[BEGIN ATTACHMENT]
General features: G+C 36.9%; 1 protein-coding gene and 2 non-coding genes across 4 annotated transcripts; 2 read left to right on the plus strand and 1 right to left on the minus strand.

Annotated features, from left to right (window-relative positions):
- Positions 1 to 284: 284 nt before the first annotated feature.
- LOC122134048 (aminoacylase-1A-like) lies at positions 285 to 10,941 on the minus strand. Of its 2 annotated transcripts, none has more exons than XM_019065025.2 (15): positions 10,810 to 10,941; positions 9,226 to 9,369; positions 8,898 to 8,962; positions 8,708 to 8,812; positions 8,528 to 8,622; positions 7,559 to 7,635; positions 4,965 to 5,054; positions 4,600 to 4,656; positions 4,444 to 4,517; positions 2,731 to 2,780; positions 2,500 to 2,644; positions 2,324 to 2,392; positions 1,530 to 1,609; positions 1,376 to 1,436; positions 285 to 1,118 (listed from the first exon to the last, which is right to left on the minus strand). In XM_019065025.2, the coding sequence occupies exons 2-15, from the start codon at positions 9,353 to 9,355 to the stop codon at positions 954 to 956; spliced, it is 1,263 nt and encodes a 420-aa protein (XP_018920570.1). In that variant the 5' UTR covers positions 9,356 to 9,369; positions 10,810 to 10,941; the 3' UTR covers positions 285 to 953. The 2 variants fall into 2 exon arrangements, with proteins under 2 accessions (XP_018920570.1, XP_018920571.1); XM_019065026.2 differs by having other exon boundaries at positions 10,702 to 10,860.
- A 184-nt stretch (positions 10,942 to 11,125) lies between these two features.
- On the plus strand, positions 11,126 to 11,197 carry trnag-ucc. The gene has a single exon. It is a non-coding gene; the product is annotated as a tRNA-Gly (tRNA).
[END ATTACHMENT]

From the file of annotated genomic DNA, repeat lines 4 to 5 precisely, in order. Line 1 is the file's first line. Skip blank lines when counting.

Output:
- LOC122134048 (aminoacylase-1A-like) lies at positions 285 to 10,941 on the minus strand. Of its 2 annotated transcripts, none has more exons than XM_019065025.2 (15): positions 10,810 to 10,941; positions 9,226 to 9,369; positions 8,898 to 8,962; positions 8,708 to 8,812; positions 8,528 to 8,622; positions 7,559 to 7,635; positions 4,965 to 5,054; positions 4,600 to 4,656; positions 4,444 to 4,517; positions 2,731 to 2,780; positions 2,500 to 2,644; positions 2,324 to 2,392; positions 1,530 to 1,609; positions 1,376 to 1,436; positions 285 to 1,118 (listed from the first exon to the last, which is right to left on the minus strand). In XM_019065025.2, the coding sequence occupies exons 2-15, from the start codon at positions 9,353 to 9,355 to the stop codon at positions 954 to 956; spliced, it is 1,263 nt and encodes a 420-aa protein (XP_018920570.1). In that variant the 5' UTR covers positions 9,356 to 9,369; positions 10,810 to 10,941; the 3' UTR covers positions 285 to 953. The 2 variants fall into 2 exon arrangements, with proteins under 2 accessions (XP_018920570.1, XP_018920571.1); XM_019065026.2 differs by having other exon boundaries at positions 10,702 to 10,860.
- A 184-nt stretch (positions 10,942 to 11,125) lies between these two features.